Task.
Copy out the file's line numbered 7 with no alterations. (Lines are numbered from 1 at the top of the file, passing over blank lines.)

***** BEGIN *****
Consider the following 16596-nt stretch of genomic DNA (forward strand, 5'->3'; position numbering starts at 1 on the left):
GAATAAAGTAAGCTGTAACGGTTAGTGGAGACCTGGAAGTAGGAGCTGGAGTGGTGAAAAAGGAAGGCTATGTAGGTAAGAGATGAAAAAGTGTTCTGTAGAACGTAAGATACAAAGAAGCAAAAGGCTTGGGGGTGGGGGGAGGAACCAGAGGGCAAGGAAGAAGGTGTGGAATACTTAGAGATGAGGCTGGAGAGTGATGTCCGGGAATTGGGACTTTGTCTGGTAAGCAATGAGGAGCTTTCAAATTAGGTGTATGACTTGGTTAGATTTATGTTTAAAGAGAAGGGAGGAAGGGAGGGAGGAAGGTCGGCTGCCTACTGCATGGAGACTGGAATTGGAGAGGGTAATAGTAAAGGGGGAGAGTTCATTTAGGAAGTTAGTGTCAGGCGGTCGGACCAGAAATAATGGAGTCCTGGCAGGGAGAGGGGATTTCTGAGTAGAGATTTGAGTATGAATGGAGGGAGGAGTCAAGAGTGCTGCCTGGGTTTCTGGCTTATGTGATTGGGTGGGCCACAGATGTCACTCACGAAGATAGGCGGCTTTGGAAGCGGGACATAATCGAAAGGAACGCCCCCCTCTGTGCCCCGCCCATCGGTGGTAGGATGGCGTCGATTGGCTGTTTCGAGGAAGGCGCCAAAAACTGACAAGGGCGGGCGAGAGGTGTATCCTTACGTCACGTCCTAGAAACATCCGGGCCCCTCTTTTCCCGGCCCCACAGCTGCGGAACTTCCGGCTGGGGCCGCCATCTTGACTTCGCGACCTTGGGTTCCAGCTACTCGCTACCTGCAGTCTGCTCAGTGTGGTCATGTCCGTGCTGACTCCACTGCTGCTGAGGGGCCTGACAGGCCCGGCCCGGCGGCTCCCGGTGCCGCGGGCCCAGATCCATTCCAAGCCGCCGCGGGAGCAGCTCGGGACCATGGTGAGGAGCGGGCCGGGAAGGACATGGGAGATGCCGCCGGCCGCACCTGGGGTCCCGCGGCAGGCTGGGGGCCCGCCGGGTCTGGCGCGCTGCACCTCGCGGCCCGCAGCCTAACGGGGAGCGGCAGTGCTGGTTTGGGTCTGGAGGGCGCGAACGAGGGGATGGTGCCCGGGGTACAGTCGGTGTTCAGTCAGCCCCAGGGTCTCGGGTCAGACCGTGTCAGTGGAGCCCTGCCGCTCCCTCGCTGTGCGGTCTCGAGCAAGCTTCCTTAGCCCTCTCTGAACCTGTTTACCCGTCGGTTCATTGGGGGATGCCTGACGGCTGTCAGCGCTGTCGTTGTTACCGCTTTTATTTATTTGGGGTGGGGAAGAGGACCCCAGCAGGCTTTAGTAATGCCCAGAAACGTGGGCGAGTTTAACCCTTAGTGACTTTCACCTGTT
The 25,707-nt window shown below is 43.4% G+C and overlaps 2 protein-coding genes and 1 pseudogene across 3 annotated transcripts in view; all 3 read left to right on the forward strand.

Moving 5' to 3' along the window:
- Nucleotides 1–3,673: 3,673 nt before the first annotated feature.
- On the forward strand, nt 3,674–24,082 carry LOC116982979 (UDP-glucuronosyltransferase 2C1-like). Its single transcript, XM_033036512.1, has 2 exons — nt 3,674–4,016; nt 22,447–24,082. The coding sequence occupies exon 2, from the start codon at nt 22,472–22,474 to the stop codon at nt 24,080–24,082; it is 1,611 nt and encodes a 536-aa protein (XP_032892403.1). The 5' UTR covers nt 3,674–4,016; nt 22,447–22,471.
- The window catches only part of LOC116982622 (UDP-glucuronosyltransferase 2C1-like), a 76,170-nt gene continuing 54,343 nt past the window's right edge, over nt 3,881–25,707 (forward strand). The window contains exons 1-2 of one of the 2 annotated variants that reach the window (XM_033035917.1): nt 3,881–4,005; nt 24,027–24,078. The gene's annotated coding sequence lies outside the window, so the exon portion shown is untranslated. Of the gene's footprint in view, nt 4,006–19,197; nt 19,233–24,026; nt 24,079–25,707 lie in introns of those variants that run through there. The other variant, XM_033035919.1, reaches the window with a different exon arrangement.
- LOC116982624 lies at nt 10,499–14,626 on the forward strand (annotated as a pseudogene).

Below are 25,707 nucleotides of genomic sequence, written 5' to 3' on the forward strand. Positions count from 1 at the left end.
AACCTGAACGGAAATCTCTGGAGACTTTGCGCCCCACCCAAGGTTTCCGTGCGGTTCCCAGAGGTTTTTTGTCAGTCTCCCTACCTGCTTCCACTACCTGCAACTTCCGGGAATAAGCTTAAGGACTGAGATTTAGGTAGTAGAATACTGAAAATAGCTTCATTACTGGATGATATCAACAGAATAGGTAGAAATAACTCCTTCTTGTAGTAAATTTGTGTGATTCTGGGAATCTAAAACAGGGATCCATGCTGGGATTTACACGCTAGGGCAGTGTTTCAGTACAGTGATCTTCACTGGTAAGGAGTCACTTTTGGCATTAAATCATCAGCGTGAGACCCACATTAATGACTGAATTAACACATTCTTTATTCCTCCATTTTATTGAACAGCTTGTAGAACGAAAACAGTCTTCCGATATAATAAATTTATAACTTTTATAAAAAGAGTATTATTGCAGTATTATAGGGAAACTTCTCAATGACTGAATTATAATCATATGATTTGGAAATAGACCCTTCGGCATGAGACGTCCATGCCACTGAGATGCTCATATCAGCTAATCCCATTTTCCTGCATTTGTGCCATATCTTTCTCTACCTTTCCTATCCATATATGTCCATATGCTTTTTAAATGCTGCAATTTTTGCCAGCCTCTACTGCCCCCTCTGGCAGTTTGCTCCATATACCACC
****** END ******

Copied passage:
- The window catches only part of LOC116982622 (UDP-glucuronosyltransferase 2C1-like), a 76,170-nt gene continuing 54,343 nt past the window's right edge, over nt 3,881–25,707 (forward strand). The window contains exons 1-2 of one of the 2 annotated variants that reach the window (XM_033035917.1): nt 3,881–4,005; nt 24,027–24,078. The gene's annotated coding sequence lies outside the window, so the exon portion shown is untranslated. Of the gene's footprint in view, nt 4,006–19,197; nt 19,233–24,026; nt 24,079–25,707 lie in introns of those variants that run through there. The other variant, XM_033035919.1, reaches the window with a different exon arrangement.